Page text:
by Musa Dube
Since the opening of the assembly, it became clear that WSCF has been struggling to find itself in the story of Talitha Cum and to interpret the theme for itself/themselves. I have looked around to see the visual interpretations of the theme, Talitha Cum. The assembly outer cover is resolute that the girl is up, alive, laughing and happy. The WSCF Africa poster features a girl who is rising. It is not clear if WSCF is represented by the little girl who is rising or the masculine woman who is extending her hand to lift her up, or both. Whatever the case, life is evident in their poster. She is rising into life in abundance. Then of course, through our papers, comments and discussions we have been interpreting the theme for ourselves. Since Saturday, it became clear that WSCF has been reading itself as the little girl who is being called out of sleep; the little girl who is rising or who is dead and still awaiting the touch of life. This interpretation was an important self-critical analysis. However, this dragged on for too long, until someone said, “STOP!! WSCF is alive and kicking. Did you not hear the regional reports? Did you not see for yourself that it happening? WSCF is alive.” Somehow, this brought us back to the outer cover of the conference visual portrait of the theme. I take it that we have made an important journey for ourselves, to interpret the theme of Talitha Cum: Arising to life in abundance. I want to continue this conversation with you this morning by basing our Bible study again on Mark 5: 21-43 from a narrative point of view.
A narrative analysis asks the question: “how does the story mean?” (Malbon1992: 24). In and through this question, the reader pays attention to the narrative rhetorical devices of conveying meaning such as plot, setting, characters, narrator, narratee, implied reader, repetition, juxtaposition, symbolism and irony. How these narrative devices are constructed is designed to persuade the reader to take certain perspectives and to distance themselves from other perspectives. In short, a narrative is not neutral; neither does it expect its reader to be neutral. If you are treated to a story, then you are also expected to respond to its worldview.
The opening setting of the story of Talitha Cum is by the lake. Jesus has just landed in a new place, using a boat. He has just come from a place where he freed a man of a legion of demons. He is surrounded by crowds. But then the story takes us on a journey from the open public space, by the lake, where Jesus is thronged by crowds, to a private space, Jairus’ house, where Jesus restricts entry into the place where the sick, dying and dead child was laid. Here he calls, “Talitha cum!” and the child rises and begins to walk about. She must have walked out of her room or the place where she was laid, for crowds saw her and they were ‘overcome by amazement,’ v. 42.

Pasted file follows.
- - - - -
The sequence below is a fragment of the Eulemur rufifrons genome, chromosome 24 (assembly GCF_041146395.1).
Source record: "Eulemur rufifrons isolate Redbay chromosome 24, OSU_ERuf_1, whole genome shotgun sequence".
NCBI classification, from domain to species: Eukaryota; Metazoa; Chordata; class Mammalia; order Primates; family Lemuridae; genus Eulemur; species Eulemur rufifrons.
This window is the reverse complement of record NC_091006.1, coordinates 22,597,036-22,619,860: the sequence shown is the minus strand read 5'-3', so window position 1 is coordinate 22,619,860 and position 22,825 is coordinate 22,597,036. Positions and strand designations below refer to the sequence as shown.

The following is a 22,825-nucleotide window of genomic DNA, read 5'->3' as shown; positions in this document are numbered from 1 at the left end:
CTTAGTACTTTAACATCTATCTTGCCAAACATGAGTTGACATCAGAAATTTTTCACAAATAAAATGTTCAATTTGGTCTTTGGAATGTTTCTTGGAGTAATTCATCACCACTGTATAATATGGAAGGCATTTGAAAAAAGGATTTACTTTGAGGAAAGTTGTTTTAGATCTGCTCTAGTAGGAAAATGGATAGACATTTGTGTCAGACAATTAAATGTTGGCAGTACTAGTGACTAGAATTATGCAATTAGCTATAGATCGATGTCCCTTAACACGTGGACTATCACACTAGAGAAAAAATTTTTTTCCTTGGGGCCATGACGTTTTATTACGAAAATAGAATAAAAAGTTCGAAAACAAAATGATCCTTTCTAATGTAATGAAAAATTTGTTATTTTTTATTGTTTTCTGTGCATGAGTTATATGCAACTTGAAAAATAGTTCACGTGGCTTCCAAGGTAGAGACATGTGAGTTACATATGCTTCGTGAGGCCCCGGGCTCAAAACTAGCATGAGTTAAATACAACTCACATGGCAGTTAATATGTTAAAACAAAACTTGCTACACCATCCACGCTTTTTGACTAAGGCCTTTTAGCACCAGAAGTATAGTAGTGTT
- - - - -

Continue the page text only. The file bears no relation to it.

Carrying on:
It is the time setting that punctuates this story, determining its tension, its pace and its climax. In a word, this time setting could be named as “an urgent and critical moment.” It is Jairus, the synagogue ruler, who defines this time setting for us. He comes in desperation and pleads repeatedly: “My little daughter is at the point of death.” He pleads with Jesus: “come and lay your hands on her, so that she may be made well and live.” This is how urgent it is—it is a matter of life and death. The main difference lies with the arrival of Jesus in time to lay hands on her and give her the chance to live before death snatches her.
Jesus must have fully grasped the urgency of the time in Jairus’ words and action. Without any word or question, he began to journey with Jairus towards the dying child. Basically, Jesus has received an emergency call. In our own modern days we may choose to hear the cry of and flashing lights of an ambulance as it slides past busy traffic and as every driver is obliged to make way for lifesavers, to give life a chance. Every second and minute counts here. The reader who is invited to travel with Jesus and Jairus is aware of this emergency journey. This urgency adds to the pace of the story, for the reader is aware of the necessity for the plot to be fast forwarded towards Jairus’ house—to save a life which is at the point of death.
But as the saying goes in such moments, “all that can go wrong, will go wrong,” the urgent time is arrested. The plot is diverted. A woman comes from behind. She is a woman who has been bleeding for twelve years, and she has sought out many doctors, who seemingly took her money, but did not deliver healing to her body. This woman interrupts the linear plot, by inserting her story into the story of Jairus and his dying daughter. In so doing, she does the unimaginable—she slows down and even stops Jesus from his emergency call.